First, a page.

Sunday, May 28, 2017

Alan Smale

Alan Smale writes science fiction and fantasy, currently focusing on alternate history and historical fantasy. His novella of a Roman invasion of ancient America, "A Clash of Eagles," won the 2010 Sidewise Award for Alternate History. Clash of Eagles and Eagle in Exile are the first books in a trilogy set in the same universe.

Smale's new novel is Eagle and Empire, book three of the Clash of Eagles trilogy.

Recently I asked the author about what he was reading. Smale's reply:
I’m generally reading several books at the same time, both fiction and non-fiction. Since most of what I write these days is alternate or twisted history I’m continuously reading for research, either central or tangential to the story I’m working on or about to start. I’m a knowledge junkie, so this is kind of fun, but it does mean that after five years of writing the Clash of Eagles series and focusing mostly on research, I faced a solid backlog of the fiction that I hadn’t gotten around to when it came out – some of it by my friends, which was particularly embarrassing. Plus, I’m now making a point of reading respected alternate history novels that I missed along the way.

Good examples of the latter are Lion’s Blood and Zulu Heart, an alternate history duology by Steven Barnes. Having just deconstructed North America and rebuilt it for myself, with a Roman invasion of the continent when the Mississippian Culture was at its height, I was interested to see someone else’s take. The Barnes novels postulate an America colonized by the nations of Africa rather than of Europe, and thus with switched racial roles: the big plantation homes are owned by a powerful Islamic African aristocracy, while the slaves in the fields are generally white Northern Europeans. It’s not a polemic, and there’s no winking at the reader: the books are a genuinely thoughtful and well-written exploration of a different world, and the characters of all backgrounds are all well drawn and very human. I loved the detail and the pacing, and found them thought-provoking.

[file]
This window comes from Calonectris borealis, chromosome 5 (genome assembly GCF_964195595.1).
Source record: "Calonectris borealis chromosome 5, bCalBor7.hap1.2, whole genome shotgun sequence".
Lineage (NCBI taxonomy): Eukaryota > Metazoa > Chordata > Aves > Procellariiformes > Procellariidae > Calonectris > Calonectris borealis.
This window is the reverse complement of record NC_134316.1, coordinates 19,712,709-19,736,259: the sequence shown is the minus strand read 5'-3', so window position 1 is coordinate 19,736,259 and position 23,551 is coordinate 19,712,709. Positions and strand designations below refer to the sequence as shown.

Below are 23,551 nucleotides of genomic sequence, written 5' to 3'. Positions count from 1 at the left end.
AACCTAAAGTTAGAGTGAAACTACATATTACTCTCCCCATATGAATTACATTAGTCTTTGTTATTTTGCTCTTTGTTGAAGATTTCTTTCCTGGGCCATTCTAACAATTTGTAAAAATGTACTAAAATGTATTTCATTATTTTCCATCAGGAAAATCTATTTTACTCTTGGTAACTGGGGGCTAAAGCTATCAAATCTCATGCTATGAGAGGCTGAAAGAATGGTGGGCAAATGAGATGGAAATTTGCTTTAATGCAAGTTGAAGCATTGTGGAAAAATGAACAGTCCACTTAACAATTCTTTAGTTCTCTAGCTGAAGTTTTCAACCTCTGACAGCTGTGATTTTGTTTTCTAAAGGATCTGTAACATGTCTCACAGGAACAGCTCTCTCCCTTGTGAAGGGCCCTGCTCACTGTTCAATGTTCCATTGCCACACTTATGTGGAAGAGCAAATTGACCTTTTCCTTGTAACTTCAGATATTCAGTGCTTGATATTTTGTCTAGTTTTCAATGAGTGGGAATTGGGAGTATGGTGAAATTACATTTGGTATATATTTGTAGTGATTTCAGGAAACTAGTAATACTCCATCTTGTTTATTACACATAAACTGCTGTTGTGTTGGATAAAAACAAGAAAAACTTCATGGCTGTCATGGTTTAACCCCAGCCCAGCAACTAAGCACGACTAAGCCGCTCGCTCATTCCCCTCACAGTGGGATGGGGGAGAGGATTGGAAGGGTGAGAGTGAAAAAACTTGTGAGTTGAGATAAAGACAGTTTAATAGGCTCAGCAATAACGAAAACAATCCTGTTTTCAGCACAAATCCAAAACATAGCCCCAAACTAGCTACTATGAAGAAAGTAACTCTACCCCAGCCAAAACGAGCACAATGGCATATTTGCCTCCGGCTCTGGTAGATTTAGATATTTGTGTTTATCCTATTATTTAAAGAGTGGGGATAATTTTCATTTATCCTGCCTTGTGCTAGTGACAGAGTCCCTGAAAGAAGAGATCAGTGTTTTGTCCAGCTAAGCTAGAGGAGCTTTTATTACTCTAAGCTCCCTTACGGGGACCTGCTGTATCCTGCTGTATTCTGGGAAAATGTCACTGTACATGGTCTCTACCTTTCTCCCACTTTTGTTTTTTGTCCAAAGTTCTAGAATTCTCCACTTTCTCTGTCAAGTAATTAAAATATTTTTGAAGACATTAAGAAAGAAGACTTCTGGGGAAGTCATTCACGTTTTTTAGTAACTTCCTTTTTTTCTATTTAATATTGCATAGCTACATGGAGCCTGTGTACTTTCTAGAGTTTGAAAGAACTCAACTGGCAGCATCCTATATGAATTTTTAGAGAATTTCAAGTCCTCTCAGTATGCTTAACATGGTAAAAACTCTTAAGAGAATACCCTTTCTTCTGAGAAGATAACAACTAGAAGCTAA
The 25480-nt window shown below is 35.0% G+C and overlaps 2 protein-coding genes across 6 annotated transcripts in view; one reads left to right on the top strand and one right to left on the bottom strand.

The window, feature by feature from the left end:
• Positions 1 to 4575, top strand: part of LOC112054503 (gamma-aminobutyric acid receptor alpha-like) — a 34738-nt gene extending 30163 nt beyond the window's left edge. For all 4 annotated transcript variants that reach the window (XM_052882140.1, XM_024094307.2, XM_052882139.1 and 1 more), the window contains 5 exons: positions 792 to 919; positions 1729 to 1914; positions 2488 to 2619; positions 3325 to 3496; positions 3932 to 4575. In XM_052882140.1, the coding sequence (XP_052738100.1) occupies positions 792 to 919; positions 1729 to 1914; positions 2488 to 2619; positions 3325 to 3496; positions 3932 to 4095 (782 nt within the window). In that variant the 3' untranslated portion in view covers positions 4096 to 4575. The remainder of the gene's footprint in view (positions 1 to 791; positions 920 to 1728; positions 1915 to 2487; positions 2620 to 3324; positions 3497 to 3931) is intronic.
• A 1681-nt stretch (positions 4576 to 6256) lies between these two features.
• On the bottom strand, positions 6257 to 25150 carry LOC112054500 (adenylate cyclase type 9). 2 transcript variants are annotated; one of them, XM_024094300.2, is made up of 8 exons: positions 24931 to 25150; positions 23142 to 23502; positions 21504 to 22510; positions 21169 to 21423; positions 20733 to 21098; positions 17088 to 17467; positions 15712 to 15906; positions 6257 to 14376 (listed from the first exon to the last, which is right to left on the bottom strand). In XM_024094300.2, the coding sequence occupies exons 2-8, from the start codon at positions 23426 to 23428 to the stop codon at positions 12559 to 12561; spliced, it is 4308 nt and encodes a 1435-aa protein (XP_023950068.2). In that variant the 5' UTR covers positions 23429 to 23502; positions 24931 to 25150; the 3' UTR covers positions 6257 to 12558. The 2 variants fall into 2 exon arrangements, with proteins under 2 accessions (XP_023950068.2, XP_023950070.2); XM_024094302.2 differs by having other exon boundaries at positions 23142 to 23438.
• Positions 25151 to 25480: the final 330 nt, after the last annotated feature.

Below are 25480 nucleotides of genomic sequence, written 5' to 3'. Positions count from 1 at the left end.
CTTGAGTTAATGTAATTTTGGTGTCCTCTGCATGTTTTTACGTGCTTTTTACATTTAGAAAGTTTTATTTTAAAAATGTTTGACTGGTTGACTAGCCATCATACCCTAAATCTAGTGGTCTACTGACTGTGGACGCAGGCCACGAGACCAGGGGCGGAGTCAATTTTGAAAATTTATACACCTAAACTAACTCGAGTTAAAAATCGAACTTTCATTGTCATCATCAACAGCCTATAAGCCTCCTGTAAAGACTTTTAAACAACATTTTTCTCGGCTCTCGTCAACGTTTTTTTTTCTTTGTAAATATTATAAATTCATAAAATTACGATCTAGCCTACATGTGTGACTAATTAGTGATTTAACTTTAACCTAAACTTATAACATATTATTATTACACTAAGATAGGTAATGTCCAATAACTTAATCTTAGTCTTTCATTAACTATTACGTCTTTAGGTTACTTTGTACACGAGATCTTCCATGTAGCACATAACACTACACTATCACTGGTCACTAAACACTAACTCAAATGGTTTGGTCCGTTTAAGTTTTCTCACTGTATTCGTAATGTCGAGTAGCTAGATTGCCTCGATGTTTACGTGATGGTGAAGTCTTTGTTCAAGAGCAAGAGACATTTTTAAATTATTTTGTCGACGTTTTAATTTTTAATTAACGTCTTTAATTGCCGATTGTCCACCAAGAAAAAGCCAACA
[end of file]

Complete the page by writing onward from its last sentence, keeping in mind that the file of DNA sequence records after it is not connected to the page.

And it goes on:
Books by friends of mine that I finally got to and enjoyed recently included Myke Cole’s Shadow Ops: Control Point (military fantasy), C.A. Higgins’ Lightless (hard SF), Jason Hough’s Zero World (SF action-adventure), Fran Wilde’s Updraft (second world fantasy), and David Levine’s Arabella of Mars (interplanetary adventure). And then there’s The Devourers by Indra Das, set in Mughal India, which is one of the oddest and most visceral takes on the werewolf myth that I’ve ever read. I’d also recommend New Pompeii by Daniel Godfrey, whom I haven’t met yet but by now counts as an “internet friend.” It’s a time travel thriller with plot twists and turns and a strong Roman component, so it pushed all the right buttons for me.